psasync Module: Multithreaded PowerShell

The series I did on Concurrency in PowerShell contains by far the most popular posts on my blog (getting tens of views every day!), particularly the one on using runspaces. The code demonstrated in the post was an early attempt at using the method. Not long after I refactored the functions I was using into something more modular and flexible. Thus, the psasync module was born. It has proved to be a very simple way for me to kick off background work in runspaces in scripts or from the shell. It still has room for improvement (the functions don’t process pipeline input, for instance), but it’s a start. Since I hope to be updating it as suggestions come in or as I find ways to make it more robust, I’ve started a Codeplex project (my first, so be gentle). If you would like to be a contributor feel free to send me something and, if it’s good, I’ll give you credit on the project.

The module contains the following functions:

Get-RunspacePool

This should have, perhaps, been named Create-RunspacePool. As its name suggests, it returns a pool of runspaces that can be used (and reused).

Invoke-Async

This is a much improved version of the function introduced in the initial post. The big improvement was the addition of the AsyncPipeline class definition, which allows the creation of a simple object to keep track of both the pipeline and the AsyncResult handle which is returned by BeginInvoke(). This allows the process of looking at statuses of running processes and consuming results to be much simpler. The function also allows passing an array of parameters for script blocks with multiple arguments.

Receive-AsyncResults

This function wraps the code for pulling results (or errors, as the case may be) off the pipelines in the runspace pool utilizing the AsyncPipeline objects output from Invoke-Async.

Receive-AsyncStatus

A handy function for working with runspaces from the shell, Receive-AsyncStatus simply returns information about the status of the operations running in the pipelines you have invoked. Since Receive-AsyncResults is synchronous, this allows you to continue to work until your last process completes or selectively use Receive-AsyncResults on those that have completed.

Example Code

To demonstrate the use of the module, consider the same scenario presented in the Concurrency series: You have a series of Excel documents that you need to load into an SQL Server database. As before, set up the script block that will execute the real work.

Import-Module psasync

$AsyncPipelines = @()

$ScriptBlock = `
{
    Param($File)
    
    . <your_path>\Import-ExcelToSQLServer.ps1
    
    Import-ExcelToSQLServer -ServerName 'localhost' -DatabaseName 'SQLSaturday' -SheetName "SQLSaturday_1" `
        -TableName $($File.BaseName) -FilePath $($File.FullName)
}

# Create a pool of 3 runspaces
$pool = Get-RunspacePool 3

$files = Get-ChildItem <path-to-files> 

foreach($file in $files)
{
	 $AsyncPipelines += Invoke-Async -RunspacePool $pool -ScriptBlock $ScriptBlock -Parameters $file
}

Receive-AsyncStatus -Pipelines $AsyncPipelines

Receive-AsyncResults -Pipelines $AsyncPipelines -ShowProgress

You’ll notice there is nothing particularly complex here in the code. But, all the warnings from the runspace post apply. Multithreading is awesome and powerful, but use it with care.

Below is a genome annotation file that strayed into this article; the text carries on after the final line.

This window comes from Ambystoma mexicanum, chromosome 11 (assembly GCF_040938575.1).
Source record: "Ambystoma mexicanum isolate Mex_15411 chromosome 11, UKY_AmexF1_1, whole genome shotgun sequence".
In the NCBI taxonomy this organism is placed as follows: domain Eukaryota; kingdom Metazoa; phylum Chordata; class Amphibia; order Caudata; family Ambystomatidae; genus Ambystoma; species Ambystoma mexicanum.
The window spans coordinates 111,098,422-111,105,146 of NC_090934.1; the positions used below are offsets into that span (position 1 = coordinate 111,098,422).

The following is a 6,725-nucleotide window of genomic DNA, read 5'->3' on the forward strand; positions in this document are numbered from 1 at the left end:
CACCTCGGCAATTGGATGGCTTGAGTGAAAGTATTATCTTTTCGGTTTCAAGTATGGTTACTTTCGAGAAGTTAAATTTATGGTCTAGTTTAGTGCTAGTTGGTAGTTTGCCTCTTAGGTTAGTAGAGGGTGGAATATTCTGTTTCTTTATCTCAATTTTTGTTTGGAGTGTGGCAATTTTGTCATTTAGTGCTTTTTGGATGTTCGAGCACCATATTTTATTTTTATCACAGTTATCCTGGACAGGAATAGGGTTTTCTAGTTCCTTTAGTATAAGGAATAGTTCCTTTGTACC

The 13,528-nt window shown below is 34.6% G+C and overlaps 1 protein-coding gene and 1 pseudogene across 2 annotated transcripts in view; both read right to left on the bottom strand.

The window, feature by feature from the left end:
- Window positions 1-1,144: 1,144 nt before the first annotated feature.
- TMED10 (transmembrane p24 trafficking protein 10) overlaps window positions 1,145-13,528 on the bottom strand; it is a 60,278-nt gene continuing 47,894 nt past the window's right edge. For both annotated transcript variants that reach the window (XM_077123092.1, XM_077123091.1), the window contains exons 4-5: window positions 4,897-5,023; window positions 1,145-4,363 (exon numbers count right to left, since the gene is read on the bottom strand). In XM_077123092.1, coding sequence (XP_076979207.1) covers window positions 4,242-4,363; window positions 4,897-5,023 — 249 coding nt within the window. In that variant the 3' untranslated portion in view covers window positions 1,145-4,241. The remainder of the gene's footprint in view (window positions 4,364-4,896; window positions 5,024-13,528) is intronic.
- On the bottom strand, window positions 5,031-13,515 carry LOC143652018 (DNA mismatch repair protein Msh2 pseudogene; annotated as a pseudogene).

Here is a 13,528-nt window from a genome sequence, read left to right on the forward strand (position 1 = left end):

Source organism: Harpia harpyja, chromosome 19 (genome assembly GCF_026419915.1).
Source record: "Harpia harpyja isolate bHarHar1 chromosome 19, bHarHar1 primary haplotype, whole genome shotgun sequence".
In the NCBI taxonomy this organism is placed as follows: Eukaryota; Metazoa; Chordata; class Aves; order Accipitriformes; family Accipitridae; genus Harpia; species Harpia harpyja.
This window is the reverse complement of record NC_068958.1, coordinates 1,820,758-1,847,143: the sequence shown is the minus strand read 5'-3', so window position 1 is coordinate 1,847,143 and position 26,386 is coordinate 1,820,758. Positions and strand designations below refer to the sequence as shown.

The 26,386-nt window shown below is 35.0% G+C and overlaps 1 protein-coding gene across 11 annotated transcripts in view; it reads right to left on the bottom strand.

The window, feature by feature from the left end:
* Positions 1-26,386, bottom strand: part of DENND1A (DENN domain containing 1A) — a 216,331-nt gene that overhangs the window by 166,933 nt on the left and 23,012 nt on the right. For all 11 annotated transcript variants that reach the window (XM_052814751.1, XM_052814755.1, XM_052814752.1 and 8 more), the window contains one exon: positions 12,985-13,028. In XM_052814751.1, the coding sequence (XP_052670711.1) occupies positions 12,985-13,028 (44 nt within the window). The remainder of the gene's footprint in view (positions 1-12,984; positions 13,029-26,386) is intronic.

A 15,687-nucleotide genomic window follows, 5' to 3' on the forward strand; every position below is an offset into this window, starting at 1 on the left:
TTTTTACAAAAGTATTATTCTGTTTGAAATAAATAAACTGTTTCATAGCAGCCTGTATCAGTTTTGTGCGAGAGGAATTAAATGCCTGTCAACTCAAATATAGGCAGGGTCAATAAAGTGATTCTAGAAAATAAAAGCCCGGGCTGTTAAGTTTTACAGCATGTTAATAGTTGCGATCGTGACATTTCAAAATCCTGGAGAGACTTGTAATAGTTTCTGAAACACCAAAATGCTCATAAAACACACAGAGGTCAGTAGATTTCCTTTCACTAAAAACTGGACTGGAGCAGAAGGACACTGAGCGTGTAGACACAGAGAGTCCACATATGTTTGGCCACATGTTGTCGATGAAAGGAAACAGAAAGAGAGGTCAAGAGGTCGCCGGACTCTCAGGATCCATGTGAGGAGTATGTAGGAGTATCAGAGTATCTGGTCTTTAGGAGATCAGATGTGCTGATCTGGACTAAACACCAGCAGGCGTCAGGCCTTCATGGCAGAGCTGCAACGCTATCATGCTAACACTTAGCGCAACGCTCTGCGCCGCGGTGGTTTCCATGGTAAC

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10 Responses to psasync Module: Multithreaded PowerShell

  1. Pingback: Concurrency in PowerShell: Multi-threading with Runspaces «

  2. Pingback: Multithreading Powershell Scripts « The Surly Admin

  3. Arlo says:

    Hi, your work looks great. Can you help me with this? The below script gets hostnames from hosts.txt but only shows output from 1 system. What am I doing wrong? Finally, where would an export-csv go to catch returned data from all the hosts, preferably in one file? Thanks a ton if you have the time!

    $ScriptBlock = { Param($ComputerName) Get-service -ComputerName $ComputerName | select machinename, name }

    $pool = Get-RunspacePool 3

    $computernames = Get-Content C:\temp\hosts.txt

    foreach($computername in $computernames)
    {
    $AsyncPipelines += Invoke-Async -RunspacePool $pool -ScriptBlock $ScriptBlock -Parameters $computername
    }

    Receive-AsyncStatus -Pipelines $AsyncPipeplines

    Receive-AsyncResults -Pipelines $AsyncPipelines -ShowProgress

    | export-csv C:\tempz\threading2.csv -NoTypeInformation

    • jboulineau says:

      Hi Arlo,

      I noticed three things in your script. One is that you need to add this $AsyncPipelines = @() so that the variable is created as an array. This will make sure the += operator functions properly. Also, in this line Receive-AsyncStatus -Pipelines $AsyncPipeplines the $AsyncPipeplines variable is misspelled. Finally, I think your path for the .csv output file should be c:\temp not c:\tempz.

      Once I fixed those problems I tested your code and it ran perfectly.

  4. Pingback: PowerShell Studio Review |

  5. Great !! Can I use using Powershell REmoting?

  6. Another samples about it?

  7. Nick Duckstein says:

    Would somebody give an example of how to pass multiple parameters to the script.

    Thanks,

    Nick

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